Interviewing for an Internship
INTERVIEWING TO WIN-A Powerpoint
- Research the company, product lines and competitors. Research will
provide information to help you decide whether you are interested in
the company and important data to refer to during the interview.
- Practice saying your key strengths. It is essential that you
comfortably and confidently articulate your strengths. Explain how
your strengths relate to the company’s or department’s goals and how
they might benefit the potential employer. If you repeat your
strengths then they will be remembered and —if supported with
quantifiable accomplishments — they will more likely be believed.
- Prepare five or more success stories. In preparing for interviews, make a
list of your essential skills and key assets. Reflect on past jobs or
- Include concrete, quantifiable data. Interviewees tend to talk in
generalities. Unfortunately, generalities often fail to convince
interviewers that the applicant has assets. Include measurable information
and provide details about specific accomplishments when discussing your
- Keep your answers brief and concise. Unless asked to give more detail,
limit your answers to one or three minutes per question. You may want to
tape yourself and see how long it takes you to fully answer a question.
- Maintain a conversational flow. By consciously maintaining a
conversational flow — a dialogue instead of a monologue — you will be
perceived more positively. Use feedback questions at the end of your
answers. Use body language and voice intonation to create a conversational
interchange between you and the interviewer.
- Ask questions. The types of questions you ask and the way you ask them
can make a tremendous impression on the interviewer. Good questions require
advance preparation. Just as you plan how you would answer an interviewer’s
questions, write out specific questions you want to ask. Then look for
opportunities to ask them during the interview. The interview process is a
two-way street whereby you and the interviewer assess each other to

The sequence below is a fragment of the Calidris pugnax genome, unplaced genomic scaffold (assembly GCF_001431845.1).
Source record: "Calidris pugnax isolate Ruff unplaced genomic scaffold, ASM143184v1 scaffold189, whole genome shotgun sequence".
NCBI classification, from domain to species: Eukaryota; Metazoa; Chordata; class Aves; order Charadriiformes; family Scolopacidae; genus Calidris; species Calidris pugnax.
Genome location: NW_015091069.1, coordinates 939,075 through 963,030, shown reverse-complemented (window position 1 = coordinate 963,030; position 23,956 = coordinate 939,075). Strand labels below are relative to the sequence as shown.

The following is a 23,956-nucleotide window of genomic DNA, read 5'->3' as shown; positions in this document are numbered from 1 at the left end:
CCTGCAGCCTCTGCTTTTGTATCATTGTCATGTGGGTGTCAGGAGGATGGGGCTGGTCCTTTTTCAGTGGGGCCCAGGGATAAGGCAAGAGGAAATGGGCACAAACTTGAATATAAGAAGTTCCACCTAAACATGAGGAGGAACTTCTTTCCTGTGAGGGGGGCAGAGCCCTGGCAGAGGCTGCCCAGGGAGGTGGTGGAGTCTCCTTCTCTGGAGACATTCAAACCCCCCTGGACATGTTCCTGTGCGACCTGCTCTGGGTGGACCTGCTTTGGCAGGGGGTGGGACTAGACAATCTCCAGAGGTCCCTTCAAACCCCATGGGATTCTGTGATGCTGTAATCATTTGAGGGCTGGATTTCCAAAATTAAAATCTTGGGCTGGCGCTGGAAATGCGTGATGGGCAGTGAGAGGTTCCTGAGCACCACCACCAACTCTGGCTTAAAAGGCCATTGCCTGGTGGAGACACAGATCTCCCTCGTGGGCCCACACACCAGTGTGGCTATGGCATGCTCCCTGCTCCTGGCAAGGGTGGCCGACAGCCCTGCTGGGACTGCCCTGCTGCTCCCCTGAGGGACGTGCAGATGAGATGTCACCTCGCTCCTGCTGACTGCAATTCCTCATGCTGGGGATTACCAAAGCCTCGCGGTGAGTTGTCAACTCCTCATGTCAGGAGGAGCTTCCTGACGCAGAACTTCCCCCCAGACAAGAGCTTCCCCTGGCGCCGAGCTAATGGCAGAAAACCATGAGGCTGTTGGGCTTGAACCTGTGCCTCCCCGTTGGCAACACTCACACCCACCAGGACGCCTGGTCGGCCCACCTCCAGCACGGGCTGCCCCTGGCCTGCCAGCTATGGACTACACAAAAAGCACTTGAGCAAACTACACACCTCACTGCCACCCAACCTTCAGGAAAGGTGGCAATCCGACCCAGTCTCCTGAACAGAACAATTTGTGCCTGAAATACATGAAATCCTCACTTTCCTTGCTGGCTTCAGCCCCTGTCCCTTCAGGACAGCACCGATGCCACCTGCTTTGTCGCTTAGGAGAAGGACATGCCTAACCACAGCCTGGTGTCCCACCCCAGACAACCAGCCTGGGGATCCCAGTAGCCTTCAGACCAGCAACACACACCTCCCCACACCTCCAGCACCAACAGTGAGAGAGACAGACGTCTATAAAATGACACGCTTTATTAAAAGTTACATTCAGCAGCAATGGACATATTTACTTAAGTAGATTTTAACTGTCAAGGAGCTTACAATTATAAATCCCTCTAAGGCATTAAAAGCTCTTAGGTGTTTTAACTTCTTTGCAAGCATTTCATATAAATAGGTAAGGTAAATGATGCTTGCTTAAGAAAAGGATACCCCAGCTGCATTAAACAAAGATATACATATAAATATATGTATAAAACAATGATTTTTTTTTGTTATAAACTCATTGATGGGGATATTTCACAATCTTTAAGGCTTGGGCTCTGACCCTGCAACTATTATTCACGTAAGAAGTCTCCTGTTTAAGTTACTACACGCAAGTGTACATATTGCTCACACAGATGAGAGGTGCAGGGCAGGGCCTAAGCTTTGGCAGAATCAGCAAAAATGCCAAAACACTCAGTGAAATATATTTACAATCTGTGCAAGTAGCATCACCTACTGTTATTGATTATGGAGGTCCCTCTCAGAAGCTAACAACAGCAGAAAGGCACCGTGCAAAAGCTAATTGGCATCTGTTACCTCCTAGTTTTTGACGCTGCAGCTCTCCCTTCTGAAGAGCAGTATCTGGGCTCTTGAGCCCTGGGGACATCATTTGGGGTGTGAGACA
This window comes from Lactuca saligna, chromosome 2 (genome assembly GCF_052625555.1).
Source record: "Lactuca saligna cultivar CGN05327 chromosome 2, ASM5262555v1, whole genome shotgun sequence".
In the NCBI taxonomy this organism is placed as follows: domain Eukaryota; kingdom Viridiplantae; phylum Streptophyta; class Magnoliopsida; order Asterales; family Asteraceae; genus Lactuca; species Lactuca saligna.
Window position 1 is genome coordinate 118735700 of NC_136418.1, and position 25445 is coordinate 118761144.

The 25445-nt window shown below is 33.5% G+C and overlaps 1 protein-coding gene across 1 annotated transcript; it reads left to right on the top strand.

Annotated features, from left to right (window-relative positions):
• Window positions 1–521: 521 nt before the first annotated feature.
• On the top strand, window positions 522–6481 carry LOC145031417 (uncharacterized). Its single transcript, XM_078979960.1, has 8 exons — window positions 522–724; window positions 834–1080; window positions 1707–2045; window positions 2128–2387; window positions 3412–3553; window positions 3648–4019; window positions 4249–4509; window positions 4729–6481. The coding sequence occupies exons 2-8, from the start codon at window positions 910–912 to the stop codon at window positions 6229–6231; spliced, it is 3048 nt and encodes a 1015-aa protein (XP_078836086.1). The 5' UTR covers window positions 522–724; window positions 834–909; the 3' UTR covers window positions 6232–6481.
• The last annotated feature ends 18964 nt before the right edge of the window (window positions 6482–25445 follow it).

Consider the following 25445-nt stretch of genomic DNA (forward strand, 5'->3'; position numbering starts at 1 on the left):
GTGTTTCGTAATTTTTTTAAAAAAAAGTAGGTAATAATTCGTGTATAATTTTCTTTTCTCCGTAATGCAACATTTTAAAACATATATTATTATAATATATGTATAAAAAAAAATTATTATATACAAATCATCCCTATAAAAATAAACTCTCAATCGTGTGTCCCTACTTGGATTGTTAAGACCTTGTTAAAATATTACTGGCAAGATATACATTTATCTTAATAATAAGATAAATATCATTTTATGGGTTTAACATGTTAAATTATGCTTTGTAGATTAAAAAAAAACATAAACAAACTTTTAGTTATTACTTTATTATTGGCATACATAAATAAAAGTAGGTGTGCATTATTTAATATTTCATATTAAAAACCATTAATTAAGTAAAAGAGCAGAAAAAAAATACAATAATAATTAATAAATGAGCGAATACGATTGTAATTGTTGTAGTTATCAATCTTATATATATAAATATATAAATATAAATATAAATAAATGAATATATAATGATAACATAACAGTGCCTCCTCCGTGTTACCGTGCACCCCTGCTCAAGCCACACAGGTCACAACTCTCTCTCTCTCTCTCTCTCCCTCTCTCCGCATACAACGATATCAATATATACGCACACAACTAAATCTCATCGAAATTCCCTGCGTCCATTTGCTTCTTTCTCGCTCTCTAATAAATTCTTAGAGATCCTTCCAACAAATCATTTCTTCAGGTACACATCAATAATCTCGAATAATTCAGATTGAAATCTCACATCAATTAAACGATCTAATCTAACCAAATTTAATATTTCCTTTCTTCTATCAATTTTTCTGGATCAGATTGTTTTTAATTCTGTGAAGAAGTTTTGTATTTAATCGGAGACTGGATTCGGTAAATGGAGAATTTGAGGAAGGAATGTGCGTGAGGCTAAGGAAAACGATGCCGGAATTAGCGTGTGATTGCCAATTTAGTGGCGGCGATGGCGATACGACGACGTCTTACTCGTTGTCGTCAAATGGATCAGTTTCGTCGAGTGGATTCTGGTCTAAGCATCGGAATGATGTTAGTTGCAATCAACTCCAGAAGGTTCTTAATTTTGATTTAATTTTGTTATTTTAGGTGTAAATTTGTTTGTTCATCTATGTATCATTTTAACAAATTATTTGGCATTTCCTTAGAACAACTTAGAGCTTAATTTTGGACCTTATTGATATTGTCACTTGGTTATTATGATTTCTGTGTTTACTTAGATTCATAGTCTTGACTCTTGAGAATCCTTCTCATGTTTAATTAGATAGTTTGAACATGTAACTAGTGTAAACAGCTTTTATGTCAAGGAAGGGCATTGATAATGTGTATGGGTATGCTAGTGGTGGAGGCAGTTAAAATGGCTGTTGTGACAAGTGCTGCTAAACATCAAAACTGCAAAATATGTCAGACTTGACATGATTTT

determine if there is an appropriate match.
- If appropriate, bring along samples of your work. These aids will convey
information about your skills and abilities that your resume cannot.
- Image is often as important as content. What you look like and how you
say something are just as important as what you say. Studies have shown that
65% of the conveyed message is nonverbal; gestures, physical appearance and
attire are highly influential during job interviews.
- Dress like the serious professional you will soon be. If you have a
suit, wear it. If not, plan to wear a sports jacket, collared shirt, tie and
slacks (if you are a male) or a pantsuit or blazer, blouse and skirt (if you
are a female). Choose dark colors — they convey an air of authority.
Practice your smile, good
posture, and firm handshake. Leave flashy jewelry and strong scents at home.
Dress conservatively. Your clothes should be fresh, neat and pressed. Your
hair should be neat and professional looking. As a rule, it is better to be
overdressed than underdressed.
- Follow up. Make sure you leave your interview with the business card of
your interviewer. Write a brief thank you note and send it within 24 hours
of the interview. Use this opportunity to thank your interviewer for his/her
time, and reiterate your interest in the position.
Adapted from: “Ten Rules of Interviewing”; www.careerplanit.com; and
Pepperdine University Career Center.
Things to keep in mind:
four categories of selling yourself are: enthusiasm, sincerity, tact and
if you don’t believe in yourself, try to make the interviewer think that you
do. Keep your doubts to yourself.
undiscovered lie will haunt you. A discovered lie will destroy your
down the time and place of the interview. Make sure to get directions to
the location of the interview and write down the name of the interviewer.
early for the interview. Bring cash and change just in case you have to pay
2-6 additional copies of your resume and your references on
a professional portfolio and pen with you to the interview. A demonstrated
interest in taking notes helps show you are seriously interested in the job.
the interviewer’s name. Practice saying the correct pronunciation.
let rejection erode your confidence. Look at things from this perspective:
before the interview you didn’t have an offer. The worst thing that can
happen is that after the interview you still don’t have an offer.